TALLAHASSEE — Despite only one group showing interest, state officials are moving forward on a plan to erect sponsored signs on seven state trails, including the Withlacoochee State Trail that passes through Hernando and Pasco counties.
After a conference call this summer that had attracted more interest, Bike Path Country was the only organization to follow through, said Samantha Browne, chief of the state’s Office of Greenways and Trails.
The group acts as a middleman, providing “socially responsible sponsorships, while helping municipalities raise money for their parks and recreation departments,” according to its website.
Bike Path Country, based in Westchester County, N.Y., did not respond to a call and email Friday seeking comment.
Browne said she will meet Tuesday with supervisors at the Department of Environmental Protection, which her office is under, to discuss whether to move forward with the group.
The seven trails drew a combined 1.7 million visitors in 2011, according to state records, including more than 287,000 using the Withlacoochee trail.
State lawmakers seeking to raise money for trail upkeep passed a law in 2012 allowing companies and nonprofit groups to sponsor certain state trails.
In addition to the Withlacoochee trail, billed as the longest paved trail in Florida, they are Blackwater Heritage Trail, Tallahassee-St. Marks Historic Railroad State Trail, Nature Coast State Trail and Palatka-Lake Butler State Trail in north Florida; the General James A. Van Fleet State Trail in central Florida; and the Overseas Heritage Trail in the Florida Keys.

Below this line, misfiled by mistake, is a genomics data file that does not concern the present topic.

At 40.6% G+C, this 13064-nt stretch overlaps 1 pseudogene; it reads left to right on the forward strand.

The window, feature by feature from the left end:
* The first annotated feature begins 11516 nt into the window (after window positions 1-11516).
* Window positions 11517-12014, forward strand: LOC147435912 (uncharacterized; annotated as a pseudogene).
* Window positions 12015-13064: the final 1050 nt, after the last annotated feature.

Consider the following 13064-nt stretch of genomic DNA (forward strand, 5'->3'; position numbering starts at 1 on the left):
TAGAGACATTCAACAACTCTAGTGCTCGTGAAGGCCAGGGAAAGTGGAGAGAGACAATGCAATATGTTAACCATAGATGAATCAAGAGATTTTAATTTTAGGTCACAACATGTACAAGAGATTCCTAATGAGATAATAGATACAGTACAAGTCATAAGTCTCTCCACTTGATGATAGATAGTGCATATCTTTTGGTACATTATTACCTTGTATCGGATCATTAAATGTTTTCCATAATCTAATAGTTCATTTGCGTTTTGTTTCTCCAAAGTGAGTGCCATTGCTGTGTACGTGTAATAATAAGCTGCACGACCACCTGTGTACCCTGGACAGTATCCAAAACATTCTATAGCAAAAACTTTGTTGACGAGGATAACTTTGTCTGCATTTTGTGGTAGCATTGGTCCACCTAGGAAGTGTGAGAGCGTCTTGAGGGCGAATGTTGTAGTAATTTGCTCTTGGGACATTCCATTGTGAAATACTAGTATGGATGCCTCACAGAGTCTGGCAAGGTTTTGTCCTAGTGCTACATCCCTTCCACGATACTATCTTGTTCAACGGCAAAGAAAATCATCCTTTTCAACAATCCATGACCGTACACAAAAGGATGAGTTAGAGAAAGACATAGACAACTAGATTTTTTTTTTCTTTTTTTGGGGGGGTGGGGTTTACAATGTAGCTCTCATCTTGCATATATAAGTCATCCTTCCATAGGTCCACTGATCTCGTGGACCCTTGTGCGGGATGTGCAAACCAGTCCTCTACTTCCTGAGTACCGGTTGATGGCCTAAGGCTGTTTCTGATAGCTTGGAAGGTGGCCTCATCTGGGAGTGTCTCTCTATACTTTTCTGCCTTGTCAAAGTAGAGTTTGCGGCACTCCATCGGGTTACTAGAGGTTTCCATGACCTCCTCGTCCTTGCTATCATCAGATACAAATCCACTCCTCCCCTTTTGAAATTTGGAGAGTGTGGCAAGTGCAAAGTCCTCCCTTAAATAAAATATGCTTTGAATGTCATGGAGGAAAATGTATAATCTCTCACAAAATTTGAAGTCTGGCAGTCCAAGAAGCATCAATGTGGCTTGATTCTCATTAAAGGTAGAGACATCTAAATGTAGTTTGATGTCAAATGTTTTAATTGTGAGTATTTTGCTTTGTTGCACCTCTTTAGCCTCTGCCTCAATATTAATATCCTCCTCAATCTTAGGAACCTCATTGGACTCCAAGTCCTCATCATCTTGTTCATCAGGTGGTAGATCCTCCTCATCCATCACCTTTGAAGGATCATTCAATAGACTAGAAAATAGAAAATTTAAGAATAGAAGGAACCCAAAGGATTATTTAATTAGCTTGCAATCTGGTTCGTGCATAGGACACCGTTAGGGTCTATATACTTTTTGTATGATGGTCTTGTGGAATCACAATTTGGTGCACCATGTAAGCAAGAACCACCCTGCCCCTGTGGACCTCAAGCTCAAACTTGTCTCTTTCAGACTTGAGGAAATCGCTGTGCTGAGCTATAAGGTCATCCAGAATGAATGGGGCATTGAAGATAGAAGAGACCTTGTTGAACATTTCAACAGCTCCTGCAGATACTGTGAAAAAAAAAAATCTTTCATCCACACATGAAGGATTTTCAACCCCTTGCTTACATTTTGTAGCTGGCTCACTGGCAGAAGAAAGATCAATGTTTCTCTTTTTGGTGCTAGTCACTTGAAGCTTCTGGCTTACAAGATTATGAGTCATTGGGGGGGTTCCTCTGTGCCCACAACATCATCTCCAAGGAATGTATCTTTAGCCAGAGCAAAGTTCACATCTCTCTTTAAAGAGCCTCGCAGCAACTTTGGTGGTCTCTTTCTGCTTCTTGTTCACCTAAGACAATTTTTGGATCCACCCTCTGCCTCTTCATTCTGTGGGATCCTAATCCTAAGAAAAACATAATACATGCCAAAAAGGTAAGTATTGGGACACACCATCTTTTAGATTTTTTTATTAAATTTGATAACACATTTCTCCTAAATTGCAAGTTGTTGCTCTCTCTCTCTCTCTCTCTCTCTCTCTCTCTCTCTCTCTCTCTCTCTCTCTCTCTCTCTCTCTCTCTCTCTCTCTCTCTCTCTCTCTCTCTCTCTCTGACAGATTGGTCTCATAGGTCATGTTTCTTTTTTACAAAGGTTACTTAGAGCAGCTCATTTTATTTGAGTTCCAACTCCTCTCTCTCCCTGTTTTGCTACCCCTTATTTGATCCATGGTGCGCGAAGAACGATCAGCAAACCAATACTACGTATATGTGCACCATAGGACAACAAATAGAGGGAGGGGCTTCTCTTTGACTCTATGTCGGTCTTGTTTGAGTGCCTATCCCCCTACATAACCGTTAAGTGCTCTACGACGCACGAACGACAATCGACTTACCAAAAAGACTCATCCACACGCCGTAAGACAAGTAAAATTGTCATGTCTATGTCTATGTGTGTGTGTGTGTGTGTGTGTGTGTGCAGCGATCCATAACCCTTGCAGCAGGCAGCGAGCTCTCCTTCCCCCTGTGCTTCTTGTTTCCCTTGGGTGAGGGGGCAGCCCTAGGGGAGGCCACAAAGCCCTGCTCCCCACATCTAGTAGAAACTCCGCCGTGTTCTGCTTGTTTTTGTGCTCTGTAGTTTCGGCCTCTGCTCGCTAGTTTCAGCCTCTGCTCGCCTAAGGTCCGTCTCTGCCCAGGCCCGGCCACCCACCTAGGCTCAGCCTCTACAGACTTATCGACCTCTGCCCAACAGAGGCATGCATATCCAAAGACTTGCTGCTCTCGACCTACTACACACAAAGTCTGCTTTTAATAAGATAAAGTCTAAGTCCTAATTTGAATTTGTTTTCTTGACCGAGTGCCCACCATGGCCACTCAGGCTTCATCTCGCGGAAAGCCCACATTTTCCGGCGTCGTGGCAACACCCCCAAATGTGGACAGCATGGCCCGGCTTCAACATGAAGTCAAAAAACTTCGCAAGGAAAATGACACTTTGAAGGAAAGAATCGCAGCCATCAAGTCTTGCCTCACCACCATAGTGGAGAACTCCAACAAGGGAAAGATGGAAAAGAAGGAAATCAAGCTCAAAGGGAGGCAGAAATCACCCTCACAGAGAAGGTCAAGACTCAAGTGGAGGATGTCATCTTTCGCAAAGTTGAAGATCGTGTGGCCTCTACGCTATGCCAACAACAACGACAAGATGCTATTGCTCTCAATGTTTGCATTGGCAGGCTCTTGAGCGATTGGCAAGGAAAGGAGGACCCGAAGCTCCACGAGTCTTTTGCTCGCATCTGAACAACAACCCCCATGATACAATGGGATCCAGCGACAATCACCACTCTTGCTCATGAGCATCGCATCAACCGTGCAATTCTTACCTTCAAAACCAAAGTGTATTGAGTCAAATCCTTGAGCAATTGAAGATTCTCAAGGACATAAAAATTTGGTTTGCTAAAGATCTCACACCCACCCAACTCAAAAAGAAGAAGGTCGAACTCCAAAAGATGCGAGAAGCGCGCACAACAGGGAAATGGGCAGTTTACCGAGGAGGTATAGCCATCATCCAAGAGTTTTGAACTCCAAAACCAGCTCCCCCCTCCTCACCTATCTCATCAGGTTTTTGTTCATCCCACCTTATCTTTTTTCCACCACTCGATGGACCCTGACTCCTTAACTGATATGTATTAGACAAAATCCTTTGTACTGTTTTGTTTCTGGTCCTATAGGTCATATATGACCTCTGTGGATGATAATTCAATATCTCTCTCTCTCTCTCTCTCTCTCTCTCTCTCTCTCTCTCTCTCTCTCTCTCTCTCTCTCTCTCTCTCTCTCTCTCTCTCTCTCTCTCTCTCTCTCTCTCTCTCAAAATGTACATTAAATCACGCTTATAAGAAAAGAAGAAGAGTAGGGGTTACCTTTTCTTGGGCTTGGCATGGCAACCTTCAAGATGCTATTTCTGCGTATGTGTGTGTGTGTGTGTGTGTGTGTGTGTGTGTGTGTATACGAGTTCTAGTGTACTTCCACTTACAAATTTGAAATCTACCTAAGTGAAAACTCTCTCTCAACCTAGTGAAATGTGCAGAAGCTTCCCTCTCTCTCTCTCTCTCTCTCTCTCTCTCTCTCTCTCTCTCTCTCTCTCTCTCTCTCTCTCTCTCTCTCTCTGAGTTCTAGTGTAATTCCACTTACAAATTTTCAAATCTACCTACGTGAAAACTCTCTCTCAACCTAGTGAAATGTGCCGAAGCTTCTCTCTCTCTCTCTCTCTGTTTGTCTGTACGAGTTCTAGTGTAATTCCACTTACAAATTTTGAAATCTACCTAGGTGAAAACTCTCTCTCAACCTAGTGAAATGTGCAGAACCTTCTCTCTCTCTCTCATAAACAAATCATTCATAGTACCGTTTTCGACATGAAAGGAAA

Under the law, sponsorship signs can be placed only at trailheads or access points and can be no larger than 16 square feet at trailheads and 4 square feet at access points.
“There may be more than one sponsorship on each state trail but no more than one sponsor for each trailhead and access point,” according to state guidance for potential sponsors.
The Withlacoochee has seven trailheads through Citrus, Hernando and Pasco counties, records show.
Koala Outdoor, a Polk County company that offers billboard advertising, was another that took part in the conference call but did not pursue a proposal. A representative did not respond to a request for comment.
A call to the Tallahassee office of The Nature Conservancy, which also participated in the conference call, was not returned Friday.
The sponsorship measure originally had drawn opposition from some environmentalists, who feared miniature billboards would mar the landscape.
But the signs cannot “intrude on natural and historic settings,” the law says, and can contain only a logo and wording that reads, “(Name of the sponsor) proudly sponsors the costs of maintaining the (name of the greenway or trail).”
Any proceeds from future sponsorships will be split 85 percent toward greenway and trail management and operation, and 15 percent toward the state Transportation Trust Fund for use in the Traffic and Bicycle Safety Education Program and the Safe Paths to School Program, according to state law.
There are no guidelines for sponsorship dollar amounts, with the state asking applicants to suggest the amounts, according to the project’s question-and-answer document.
Holly Parker, policy director for the Florida Trails Association, said her group “always appreciates the Legislature’s attempts to creatively fund our trails and greenways.”
But, she added, “our trails do provide a pretty rare sanctuary from advertising, which we’re all inundated with on a daily basis.”